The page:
Don’t bother cutting off the zombie Tory Party’s head
A challenge to David Cameron’s leadership won’t revive the Conservatives – the party has lost its reason for being and is at war with its old allies.
As Conservative prime minister David Cameron and his coalition government lurch from economic disaster to failed political stunt, there is heated talk in the media of a new ‘Tory leadership crisis’. It seems there have even been threats of ‘a coup’ against Conservative leader Cameron, amid reports of rival ‘armed camps’ within his Tory Party supporting different candidates to succeed him. These pretenders range from leading figures such as London mayor Boris Johnson and education secretary Michael Gove to unknown characters such as Windsor MP Adam Afriyie. The latter’s more deluded fans have dubbed him ‘the British Obama’, apparently on the strength of Afriyie being black.
It is clear that the Tories are in deep trouble. It is also clear that their problems will not be overcome by recent ‘jam tomorrow’ policy announcements that look like little more than PR exercises. Cameron’s pledges to hold a Euro-referendum sometime in the future, and to build a national high-speed rail network on an even-longer timescale, are intended to give an air of futuristic purpose to a moribund government with little or nothing to say about the problems of the present. Good luck with that.
However, there is even less chance of the Conservatives overcoming their difficulties through a ‘coup’ or even a dignified change of leadership. As with the perpetual leadership crisis that dogged previous New Labour governments, the notion that changing the front-man’s face on the label will make the product more attractive and effective seriously underestimates the problem.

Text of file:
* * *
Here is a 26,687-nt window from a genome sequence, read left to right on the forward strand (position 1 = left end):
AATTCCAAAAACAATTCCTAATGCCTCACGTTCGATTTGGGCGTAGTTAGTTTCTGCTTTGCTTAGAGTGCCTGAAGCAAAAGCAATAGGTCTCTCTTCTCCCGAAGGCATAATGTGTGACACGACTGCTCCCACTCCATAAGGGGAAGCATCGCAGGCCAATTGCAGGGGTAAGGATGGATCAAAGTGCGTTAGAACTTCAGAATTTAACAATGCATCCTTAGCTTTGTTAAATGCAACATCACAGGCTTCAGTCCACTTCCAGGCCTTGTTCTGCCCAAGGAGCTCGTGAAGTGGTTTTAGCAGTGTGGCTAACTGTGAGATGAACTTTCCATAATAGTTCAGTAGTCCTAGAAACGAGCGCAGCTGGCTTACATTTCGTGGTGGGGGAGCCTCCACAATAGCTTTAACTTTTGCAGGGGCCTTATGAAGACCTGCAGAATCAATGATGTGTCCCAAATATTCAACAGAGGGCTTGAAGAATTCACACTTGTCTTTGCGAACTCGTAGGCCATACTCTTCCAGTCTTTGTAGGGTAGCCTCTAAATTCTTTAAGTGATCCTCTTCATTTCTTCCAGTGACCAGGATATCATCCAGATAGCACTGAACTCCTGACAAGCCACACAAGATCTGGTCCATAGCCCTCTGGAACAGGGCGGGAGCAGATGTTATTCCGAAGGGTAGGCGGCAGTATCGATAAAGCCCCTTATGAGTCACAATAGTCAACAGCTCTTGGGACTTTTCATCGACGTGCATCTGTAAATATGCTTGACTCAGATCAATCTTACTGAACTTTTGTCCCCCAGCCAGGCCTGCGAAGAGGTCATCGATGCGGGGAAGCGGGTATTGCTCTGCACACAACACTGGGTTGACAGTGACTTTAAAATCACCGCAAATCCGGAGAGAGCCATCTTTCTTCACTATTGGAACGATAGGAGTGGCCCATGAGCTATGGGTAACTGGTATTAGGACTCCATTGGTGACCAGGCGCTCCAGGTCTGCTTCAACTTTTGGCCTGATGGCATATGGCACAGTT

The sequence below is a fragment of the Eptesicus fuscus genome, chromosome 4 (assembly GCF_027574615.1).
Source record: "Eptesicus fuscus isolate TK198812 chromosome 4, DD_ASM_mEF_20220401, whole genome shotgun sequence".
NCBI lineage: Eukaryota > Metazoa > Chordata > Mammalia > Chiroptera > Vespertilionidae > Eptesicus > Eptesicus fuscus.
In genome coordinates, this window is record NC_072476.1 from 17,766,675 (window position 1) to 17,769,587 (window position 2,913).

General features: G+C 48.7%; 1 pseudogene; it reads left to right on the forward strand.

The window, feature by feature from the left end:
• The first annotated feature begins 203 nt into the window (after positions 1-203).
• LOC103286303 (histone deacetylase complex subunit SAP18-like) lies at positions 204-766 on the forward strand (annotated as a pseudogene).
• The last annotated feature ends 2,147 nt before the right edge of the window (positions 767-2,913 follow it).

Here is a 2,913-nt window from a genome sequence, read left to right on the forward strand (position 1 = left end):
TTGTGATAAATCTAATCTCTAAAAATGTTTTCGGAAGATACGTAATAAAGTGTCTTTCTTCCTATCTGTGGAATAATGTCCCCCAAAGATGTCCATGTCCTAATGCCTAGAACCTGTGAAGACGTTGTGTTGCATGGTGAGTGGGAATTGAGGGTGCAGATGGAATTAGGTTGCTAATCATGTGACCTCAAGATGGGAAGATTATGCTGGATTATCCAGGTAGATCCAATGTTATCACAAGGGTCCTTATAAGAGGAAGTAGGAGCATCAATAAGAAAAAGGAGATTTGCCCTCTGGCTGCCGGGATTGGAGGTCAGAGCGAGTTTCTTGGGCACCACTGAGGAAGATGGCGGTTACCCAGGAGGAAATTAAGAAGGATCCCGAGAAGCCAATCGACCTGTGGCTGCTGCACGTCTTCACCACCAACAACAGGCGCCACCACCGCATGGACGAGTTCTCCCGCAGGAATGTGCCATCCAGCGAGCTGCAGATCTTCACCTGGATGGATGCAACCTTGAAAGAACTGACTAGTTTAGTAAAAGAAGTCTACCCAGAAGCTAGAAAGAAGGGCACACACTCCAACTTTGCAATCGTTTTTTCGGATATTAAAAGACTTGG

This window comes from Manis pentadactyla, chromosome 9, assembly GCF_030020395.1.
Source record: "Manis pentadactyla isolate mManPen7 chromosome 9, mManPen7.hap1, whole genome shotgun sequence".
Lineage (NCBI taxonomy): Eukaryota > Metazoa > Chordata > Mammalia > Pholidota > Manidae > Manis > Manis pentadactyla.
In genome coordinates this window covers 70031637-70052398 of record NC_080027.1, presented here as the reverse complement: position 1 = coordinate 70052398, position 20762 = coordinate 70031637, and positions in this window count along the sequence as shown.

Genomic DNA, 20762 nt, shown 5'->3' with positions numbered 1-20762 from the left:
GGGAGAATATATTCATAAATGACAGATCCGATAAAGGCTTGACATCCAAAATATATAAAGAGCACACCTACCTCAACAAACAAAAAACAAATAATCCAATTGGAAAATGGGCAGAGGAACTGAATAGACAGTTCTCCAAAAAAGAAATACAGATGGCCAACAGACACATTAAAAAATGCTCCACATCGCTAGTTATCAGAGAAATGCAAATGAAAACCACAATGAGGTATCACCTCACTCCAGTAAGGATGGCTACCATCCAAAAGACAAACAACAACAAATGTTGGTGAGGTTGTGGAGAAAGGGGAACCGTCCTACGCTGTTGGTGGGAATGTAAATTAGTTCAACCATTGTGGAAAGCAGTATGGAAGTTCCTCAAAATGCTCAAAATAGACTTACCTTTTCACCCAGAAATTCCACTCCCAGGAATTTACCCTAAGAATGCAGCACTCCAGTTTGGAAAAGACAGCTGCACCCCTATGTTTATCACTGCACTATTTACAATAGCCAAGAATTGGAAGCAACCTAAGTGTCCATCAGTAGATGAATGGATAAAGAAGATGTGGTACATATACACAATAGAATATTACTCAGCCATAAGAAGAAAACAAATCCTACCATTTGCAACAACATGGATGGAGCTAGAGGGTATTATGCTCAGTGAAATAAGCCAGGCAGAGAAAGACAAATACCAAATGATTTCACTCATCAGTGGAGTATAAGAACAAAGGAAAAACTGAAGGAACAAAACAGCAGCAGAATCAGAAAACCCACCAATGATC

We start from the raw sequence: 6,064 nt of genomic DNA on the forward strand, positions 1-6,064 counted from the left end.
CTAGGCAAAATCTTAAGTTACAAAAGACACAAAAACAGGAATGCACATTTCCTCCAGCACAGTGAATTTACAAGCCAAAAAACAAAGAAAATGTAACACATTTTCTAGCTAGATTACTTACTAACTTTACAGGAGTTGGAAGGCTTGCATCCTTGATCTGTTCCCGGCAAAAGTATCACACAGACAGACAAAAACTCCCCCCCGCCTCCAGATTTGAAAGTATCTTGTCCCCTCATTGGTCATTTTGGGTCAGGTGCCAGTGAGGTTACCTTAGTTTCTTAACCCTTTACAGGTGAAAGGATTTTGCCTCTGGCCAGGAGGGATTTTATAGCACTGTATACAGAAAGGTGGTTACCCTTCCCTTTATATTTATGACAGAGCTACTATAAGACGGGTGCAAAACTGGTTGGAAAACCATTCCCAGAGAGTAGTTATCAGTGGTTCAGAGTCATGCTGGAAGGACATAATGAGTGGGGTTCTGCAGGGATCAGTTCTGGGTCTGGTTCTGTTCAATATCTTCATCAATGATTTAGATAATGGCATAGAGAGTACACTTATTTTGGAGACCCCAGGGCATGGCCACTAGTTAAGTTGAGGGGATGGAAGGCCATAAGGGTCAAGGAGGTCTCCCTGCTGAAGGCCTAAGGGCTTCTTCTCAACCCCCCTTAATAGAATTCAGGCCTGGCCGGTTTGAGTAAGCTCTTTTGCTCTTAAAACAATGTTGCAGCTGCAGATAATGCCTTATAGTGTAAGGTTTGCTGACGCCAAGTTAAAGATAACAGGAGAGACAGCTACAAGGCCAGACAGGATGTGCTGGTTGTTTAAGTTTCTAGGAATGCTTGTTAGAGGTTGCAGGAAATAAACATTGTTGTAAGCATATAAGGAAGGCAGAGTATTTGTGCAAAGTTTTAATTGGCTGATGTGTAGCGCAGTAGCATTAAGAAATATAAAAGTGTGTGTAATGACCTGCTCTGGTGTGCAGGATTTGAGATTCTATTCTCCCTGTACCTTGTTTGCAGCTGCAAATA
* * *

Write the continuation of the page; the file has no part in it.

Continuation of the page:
There is indeed a ‘Tory leadership crisis’ today. But it goes much deeper than the personal crisis of Cameron’s leadership. It stems from a more fundamental political crisis of Toryism itself. The Conservatives are neither ‘Tory’ nor a ‘Party’ in any sense that their forebears would have recognised. Like the other major players in UK politics, the Conservative Party is now an empty shell topped by a leadership clique that believes in little beyond its own re-election and is interchangeable with its opposition counterparts.
In fact the Tories are effectively political zombies – still walking the Earth in a putrid version of their old form, but dead from the neck up.